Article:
Industry shifts blame, again, for diesel woes
What does the German auto industry do if it has skirted the spirit of emission laws for years only to see this ethically questionable – and in Volkswagen Group’s case outright criminal – behavior come back to haunt them? Shift the debate.
The ongoing legal fight over whether to ban diesels from entering cities on polluted days is a direct result of manufacturers building cars that for years were only clean during certification. Once on the street, their nitrogen dioxide (NO2) levels soared as engine management software instructed the cars to switch off their after-treatment systems. This often happened under the legal guise that soot might otherwise build up and damage the vehicle’s mechanics in almost any ambient temperature.
In the course of reporting on our October cover story about the subsequent abrupt drop in diesel demand, a common theme kept emerging: Others are to blame. Yes, the industry admits that “serious errors were made in some places,” but aren’t others at fault, too?
First came the media for scaring the public by blowing the whole debate out of proportion, then criticism was leveled at politicians for being more concerned with looking good ahead of impending national elections on Sept. 24 than finding a low-cost solution. Finally, customers themselves were simply not able to “intellectually differentiate” between facts and allegations made by the opposing camps.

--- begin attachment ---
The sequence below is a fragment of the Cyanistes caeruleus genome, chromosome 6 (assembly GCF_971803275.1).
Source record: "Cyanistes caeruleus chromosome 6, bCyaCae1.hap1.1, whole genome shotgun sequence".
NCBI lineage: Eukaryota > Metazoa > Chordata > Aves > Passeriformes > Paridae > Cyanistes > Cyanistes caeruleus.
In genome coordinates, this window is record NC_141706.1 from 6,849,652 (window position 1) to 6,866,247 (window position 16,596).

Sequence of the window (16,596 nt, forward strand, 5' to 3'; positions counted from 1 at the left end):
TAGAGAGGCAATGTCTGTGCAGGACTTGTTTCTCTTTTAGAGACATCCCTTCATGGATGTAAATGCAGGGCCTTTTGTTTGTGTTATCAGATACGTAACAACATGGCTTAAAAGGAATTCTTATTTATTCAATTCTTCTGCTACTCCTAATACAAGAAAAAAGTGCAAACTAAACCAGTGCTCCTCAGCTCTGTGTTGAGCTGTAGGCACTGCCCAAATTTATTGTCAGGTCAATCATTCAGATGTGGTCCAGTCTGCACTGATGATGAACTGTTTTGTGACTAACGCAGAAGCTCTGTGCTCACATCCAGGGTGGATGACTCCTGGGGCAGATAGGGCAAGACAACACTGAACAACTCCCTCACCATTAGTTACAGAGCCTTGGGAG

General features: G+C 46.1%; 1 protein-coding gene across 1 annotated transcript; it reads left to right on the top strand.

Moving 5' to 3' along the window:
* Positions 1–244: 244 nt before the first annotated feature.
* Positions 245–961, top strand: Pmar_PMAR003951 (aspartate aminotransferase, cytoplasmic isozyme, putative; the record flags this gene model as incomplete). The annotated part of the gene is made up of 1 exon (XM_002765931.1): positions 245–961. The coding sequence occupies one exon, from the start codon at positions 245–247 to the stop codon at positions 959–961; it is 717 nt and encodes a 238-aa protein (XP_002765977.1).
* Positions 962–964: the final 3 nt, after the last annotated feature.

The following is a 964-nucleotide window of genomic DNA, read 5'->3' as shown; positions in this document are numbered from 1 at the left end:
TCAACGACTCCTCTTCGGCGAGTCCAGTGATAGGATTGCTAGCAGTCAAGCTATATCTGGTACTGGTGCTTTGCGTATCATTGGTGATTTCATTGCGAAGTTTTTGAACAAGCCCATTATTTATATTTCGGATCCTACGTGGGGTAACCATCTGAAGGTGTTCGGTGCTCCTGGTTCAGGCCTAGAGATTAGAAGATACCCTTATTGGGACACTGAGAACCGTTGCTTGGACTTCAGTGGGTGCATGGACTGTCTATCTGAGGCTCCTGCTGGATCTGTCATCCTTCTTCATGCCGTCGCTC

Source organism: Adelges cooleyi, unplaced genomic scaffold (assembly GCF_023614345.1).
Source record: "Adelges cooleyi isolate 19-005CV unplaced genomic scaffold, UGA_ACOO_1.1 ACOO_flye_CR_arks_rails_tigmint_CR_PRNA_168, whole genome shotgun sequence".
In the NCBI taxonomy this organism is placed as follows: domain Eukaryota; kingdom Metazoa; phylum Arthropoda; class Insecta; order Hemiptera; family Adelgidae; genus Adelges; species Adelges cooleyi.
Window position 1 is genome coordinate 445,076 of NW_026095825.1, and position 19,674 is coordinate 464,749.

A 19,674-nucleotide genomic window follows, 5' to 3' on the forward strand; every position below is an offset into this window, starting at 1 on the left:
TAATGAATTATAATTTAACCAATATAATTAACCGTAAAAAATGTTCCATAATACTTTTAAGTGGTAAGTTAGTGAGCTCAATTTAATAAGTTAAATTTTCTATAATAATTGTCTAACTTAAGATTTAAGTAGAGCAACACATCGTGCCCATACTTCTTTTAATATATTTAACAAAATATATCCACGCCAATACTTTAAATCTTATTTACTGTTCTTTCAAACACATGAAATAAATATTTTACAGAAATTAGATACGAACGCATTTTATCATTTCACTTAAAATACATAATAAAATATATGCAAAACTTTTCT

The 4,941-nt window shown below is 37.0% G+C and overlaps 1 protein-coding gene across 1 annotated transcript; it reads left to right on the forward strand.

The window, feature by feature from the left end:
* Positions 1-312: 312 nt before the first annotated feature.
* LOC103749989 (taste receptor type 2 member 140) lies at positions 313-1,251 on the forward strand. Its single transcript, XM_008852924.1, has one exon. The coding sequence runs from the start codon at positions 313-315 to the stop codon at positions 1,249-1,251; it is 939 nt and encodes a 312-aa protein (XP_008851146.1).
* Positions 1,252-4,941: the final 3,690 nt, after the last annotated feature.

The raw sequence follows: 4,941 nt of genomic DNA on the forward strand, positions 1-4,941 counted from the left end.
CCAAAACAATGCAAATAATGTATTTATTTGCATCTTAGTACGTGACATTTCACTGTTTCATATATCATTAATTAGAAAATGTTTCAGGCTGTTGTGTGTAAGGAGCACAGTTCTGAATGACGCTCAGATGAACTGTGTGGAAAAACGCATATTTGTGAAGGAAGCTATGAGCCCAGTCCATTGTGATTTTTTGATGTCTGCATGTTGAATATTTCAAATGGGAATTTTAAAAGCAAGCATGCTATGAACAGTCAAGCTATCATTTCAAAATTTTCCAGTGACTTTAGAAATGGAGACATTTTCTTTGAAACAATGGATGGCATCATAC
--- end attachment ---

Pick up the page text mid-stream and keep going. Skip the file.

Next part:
Stuck between prohibitively expensive changes to a car’s hardware and the limited reductions they can bring via a software update, automakers don’t have much maneuvering room to solve a crisis they brought upon themselves.
Some have now begun to openly question the very EU legislation itself. Derived from a recommendation by the World Health Organization, cities are not allowed to exceed a limit of 40 micrograms of the acrid gas per cubic meter of ambient air on an average annual basis. But the industry argues the EU’s limit for NO2 concentration is not based on epidemiological evidence connecting that level with a threat to public health.
“The legal limit for the industrial workplace is an order of magnitude higher,” grumbled a senior r&d executive at a German automaker, “and nobody has been able to explain that to me.”
They’ve now gone public with that criticism.
Matthias Wissmann, former German transportation minister and now lobbyist-in-chief for the country’s manufacturers, told Chancellor Angela Merkel and EU Commission Vice-President Maros Sefcovic at last month’s Frankfurt show opening ceremony that other jurisdictions had it easier.
The U.S. environmental agency EPA employs a more moderate limit of 100 micrograms, for example. “Under that definition, there would be no relevant breaches in Germany,” Wissmann said.
Essentially they are saying the problem is not so much that the industry cannot hit the goal, it’s the goal itself that happens to be in the wrong place. The solution then? Simply move the goalposts far enough so that it won’t miss them anymore.
When it comes to the high art of shifting blame, that tactic reaches new heights of cynicism.